The transformation of the candidates began during the primary when Kingston used heavy support from the Chamber of Commerce and other K Street backers to depict himself as the most conservative candidate in the race, and attack Perdue for allegedly favoring the Chamber’s big priority of implementing the Common Core education standards (which Kingston called “Obamacare for Education”).
Perdue, whose cousin, former Georgia Gov. Sonny Perdue (R), was heavily involved in promoting Common Core, forswore the whole idea, of course. Both candidates accused each other of being squishy on fiscal issues, with both winding up pretty much in Ted Cruz’s “never vote for a debt limit increase” camp. A Perdue gaffe in which he forgot to rule out tax increases forever and ever in a media interview gave Kingston and reminted hard-core conservative Karen Handel considerable traction. And when Kingston secured post-primary endorsements from third-place finisher Handel and fourth-place finisher Phil Gingrey, he seemed to have the upper hand in the “most conservative” competition, and led handily in early runoff polls.
With both candidates continuing to attack each other as secret RINOs (Kingston being heavily financed by the Chamber, and Perdue by his own wallet), the race got nasty and tendentious, and public interest waned. The last major blow was a Perdue ad attacking Kingston for being a front-man for the Chamber’s support for immigration “amnesty,” a clever appropriation of the latest “base” enthusiasm.
In the end, with turnout barely reaching double-digits, down about 20 percent from the primary, geography appeared to have decided the contest. Perdue augmented his primary advantage in metro Atlanta and middle Georgia just enough to exceed Kingston’s base in his coastal congressional district, with Kingston’s Atlanta endorsers Handel and Gingrey not delivering enough votes to make up the difference. It’s hard to say in the end whether the winner or loser represented either “wing” of a state party where there are never enemies to the Right. It is clear, however, that the big loser was the U.S. Chamber of Commerce, which lost its integrity along with more than 3 million dollars.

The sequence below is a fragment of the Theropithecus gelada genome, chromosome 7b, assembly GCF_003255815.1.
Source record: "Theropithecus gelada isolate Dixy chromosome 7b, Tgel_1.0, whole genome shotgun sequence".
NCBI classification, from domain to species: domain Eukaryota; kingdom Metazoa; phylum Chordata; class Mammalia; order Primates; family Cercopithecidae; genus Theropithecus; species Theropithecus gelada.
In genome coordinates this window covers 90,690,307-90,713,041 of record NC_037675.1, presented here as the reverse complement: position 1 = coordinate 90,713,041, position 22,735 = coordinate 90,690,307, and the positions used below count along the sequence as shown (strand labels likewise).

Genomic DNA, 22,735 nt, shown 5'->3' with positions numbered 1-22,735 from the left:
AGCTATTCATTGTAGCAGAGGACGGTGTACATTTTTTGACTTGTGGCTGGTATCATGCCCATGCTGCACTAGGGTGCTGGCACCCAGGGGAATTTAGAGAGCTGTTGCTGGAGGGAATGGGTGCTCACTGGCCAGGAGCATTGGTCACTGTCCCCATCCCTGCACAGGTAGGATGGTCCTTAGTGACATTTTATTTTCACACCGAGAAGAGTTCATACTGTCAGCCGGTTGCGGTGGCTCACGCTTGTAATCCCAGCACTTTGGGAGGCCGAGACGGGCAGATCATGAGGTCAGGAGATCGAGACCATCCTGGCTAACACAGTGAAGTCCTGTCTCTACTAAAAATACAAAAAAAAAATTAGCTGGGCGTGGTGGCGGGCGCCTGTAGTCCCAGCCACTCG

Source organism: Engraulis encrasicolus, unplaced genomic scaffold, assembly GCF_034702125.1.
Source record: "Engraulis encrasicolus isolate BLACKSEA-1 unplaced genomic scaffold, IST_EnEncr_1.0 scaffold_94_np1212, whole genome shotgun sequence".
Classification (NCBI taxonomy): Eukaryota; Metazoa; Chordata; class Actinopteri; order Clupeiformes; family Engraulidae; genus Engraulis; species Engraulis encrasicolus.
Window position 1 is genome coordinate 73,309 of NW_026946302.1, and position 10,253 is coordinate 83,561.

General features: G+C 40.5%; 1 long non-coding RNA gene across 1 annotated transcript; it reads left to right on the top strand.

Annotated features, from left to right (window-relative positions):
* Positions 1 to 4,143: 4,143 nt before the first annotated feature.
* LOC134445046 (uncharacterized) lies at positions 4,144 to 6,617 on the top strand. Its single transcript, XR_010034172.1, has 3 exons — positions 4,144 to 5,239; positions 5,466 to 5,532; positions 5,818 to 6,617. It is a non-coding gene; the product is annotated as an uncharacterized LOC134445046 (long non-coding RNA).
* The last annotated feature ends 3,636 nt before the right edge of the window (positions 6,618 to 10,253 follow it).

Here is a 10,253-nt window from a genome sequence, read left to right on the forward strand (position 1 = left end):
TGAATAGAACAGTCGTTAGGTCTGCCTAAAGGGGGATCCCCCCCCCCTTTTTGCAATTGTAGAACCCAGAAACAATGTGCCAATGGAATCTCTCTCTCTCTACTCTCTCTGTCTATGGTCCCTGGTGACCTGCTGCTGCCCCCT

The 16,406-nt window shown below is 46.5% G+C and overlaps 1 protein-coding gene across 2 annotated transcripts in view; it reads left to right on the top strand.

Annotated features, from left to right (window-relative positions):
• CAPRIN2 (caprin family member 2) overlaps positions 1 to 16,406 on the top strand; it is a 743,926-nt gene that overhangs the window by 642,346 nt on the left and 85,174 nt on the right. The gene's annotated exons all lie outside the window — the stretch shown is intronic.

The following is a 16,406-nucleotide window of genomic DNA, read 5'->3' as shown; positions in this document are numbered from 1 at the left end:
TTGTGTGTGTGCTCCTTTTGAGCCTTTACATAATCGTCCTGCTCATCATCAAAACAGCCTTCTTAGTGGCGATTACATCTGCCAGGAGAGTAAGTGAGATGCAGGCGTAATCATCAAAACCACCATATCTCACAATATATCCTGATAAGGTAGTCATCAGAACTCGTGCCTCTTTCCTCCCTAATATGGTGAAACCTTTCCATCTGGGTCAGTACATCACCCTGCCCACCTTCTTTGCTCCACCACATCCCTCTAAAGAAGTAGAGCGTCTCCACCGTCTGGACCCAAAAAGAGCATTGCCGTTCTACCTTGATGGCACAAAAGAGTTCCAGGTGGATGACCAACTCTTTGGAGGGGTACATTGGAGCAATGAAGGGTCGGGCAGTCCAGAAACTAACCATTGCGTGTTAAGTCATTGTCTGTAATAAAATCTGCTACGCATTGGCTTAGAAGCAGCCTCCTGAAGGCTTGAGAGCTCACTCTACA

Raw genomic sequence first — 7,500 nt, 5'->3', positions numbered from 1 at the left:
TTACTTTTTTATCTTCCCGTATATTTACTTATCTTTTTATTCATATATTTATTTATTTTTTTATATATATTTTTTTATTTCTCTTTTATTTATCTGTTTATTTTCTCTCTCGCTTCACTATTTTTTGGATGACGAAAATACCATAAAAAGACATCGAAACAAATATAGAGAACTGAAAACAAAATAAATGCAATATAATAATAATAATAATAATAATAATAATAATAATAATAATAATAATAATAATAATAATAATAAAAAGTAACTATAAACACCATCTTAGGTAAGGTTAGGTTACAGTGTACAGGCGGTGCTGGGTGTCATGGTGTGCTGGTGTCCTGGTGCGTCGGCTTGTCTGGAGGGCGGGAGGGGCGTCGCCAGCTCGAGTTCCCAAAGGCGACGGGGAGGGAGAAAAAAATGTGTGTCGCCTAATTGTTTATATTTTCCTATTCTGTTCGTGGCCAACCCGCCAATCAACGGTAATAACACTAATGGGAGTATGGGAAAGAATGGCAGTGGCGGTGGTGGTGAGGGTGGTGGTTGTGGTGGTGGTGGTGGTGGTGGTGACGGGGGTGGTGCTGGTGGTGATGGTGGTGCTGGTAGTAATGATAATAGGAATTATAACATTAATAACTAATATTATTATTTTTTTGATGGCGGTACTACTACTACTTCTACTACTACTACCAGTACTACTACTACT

One of the big “stories” of the May primary in Georgia was that the U.S. House would be rid of noisy wingnuts Reps. Paul Broun (R-GA) and Phil Gingrey (R-GA). But the House runoffs in their districts produced intensely “constitutional conservative” successors. Gingrey, never the sharpest tool in the congressional shed, will be replaced by state senator Barry Loudermilk, a more disciplined ideologue who crushed former congressman and 2008 Libertarian Party presidential candidate Bob Barr in a sign of how far right Barr’s former district has drifted. Broun’s successor as Republican nominee is a worthily wild candidate, Baptist minister and radio talk show host Jody Hice, famed for homophobic outbursts, and for billboards he put up in an earlier race that replaced the “O” in the president’s name with a hammer-and-sickle.
Kingston will not be succeeded by the similarly colorful “constitutional conservative” in his own House district, Dr. Bob “Christian Conservative” Johnson, who lost the runoff yesterday (probably due to elevated turnout attributable to Kingston’s campaign) to state legislator Buddy Carter despite support from the Club for Growth and Sarah Palin. But presumably Carter would follow Kingston’s lead into movement-conservative repositioning if he were ever to run statewide. That’s how Georgia Republicans roll.
There was considerable speculation going into the runoff about which right-trending Senate candidate would be a riper target for Democrat Michelle Nunn, who’s been calmly raising money and staying out of controversy during the long GOP contest. According to RealClearPolitics’ polling averages, she’s been running even with Perdue and a couple of points ahead of Kingston. The conventional wisdom suggested the eleven-term House incumbent Kingston would be more vulnerable to a first-time candidate like Nunn. But Perdue doesn’t have Kingston’s regional base (my own quip was that Perdue’s base is low-information voters who watch a lot of television), and he’s been gaffe-prone. In many respect, he’s a deep-fried Mitt Romney with shallower pockets. And the resemblance includes a post-nomination need to “Etch-a-Sketch” his way back to the political center.
Perdue will have a partisan advantage in a Georgia midterm, but Nunn’s proved to be a very disciplined and attractive candidate, running on a ticket with an equally disciplined and attractive gubernatorial candidate with the equally familiar name of (Jason) Carter. Georgia Republicans may yet regret the time and money they’ve spent this cycle pandering to their own “base,” and winning ugly in primaries.
Ed Kilgore is the principal blogger for Washington Monthly's Political Animal blog, Managing Editor of The Democratic Strategist, and a Senior Fellow at theProgressive Policy Institute. Earlier he worked for three governors and a U.S. Senator. He can be followed on Twitter at @ed_kilgore.